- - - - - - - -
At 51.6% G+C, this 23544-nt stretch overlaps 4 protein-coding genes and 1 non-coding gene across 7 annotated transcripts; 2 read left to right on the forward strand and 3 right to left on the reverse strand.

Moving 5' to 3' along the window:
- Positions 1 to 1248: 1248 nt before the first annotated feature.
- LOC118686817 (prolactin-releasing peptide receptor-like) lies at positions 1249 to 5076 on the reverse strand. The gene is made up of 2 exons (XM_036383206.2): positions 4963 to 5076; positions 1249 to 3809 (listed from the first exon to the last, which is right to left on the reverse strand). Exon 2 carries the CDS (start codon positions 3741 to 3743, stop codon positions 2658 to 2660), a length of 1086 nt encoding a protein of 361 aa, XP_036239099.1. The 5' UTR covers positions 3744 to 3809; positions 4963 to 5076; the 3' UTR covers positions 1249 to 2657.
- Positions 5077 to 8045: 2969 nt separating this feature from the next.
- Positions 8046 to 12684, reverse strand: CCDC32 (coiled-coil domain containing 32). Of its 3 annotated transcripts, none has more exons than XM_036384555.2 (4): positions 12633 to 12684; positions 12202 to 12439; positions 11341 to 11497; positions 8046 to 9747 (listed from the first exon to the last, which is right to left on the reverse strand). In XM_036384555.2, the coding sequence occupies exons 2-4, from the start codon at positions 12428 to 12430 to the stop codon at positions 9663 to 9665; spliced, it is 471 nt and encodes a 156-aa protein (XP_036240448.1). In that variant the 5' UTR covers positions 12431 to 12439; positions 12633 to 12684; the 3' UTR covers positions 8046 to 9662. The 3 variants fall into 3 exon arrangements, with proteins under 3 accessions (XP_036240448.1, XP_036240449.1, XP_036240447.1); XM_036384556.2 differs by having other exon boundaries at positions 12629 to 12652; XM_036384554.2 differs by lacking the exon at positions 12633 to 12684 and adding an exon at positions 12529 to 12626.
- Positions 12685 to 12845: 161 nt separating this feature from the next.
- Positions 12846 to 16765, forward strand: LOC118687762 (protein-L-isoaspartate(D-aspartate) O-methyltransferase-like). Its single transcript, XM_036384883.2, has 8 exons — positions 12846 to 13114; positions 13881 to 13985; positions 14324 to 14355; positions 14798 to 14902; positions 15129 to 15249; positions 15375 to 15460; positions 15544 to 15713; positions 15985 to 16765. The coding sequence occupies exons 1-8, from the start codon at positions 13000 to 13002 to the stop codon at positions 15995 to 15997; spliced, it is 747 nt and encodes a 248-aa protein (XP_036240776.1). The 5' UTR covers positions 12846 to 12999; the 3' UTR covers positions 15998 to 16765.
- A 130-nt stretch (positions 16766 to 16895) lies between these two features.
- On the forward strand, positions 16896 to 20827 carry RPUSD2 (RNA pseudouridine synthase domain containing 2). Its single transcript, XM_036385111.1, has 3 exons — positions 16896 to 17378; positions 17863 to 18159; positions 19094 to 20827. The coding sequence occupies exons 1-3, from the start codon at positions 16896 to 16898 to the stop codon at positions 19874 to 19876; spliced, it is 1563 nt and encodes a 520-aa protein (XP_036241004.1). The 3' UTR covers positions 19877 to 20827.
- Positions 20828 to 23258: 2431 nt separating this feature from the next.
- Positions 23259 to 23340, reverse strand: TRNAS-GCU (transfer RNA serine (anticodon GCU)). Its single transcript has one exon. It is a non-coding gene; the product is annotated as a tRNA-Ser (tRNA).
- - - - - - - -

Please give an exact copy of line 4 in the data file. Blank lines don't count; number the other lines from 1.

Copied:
- LOC118686817 (prolactin-releasing peptide receptor-like) lies at positions 1249 to 5076 on the reverse strand. The gene is made up of 2 exons (XM_036383206.2): positions 4963 to 5076; positions 1249 to 3809 (listed from the first exon to the last, which is right to left on the reverse strand). Exon 2 carries the CDS (start codon positions 3741 to 3743, stop codon positions 2658 to 2660), a length of 1086 nt encoding a protein of 361 aa, XP_036239099.1. The 5' UTR covers positions 3744 to 3809; positions 4963 to 5076; the 3' UTR covers positions 1249 to 2657.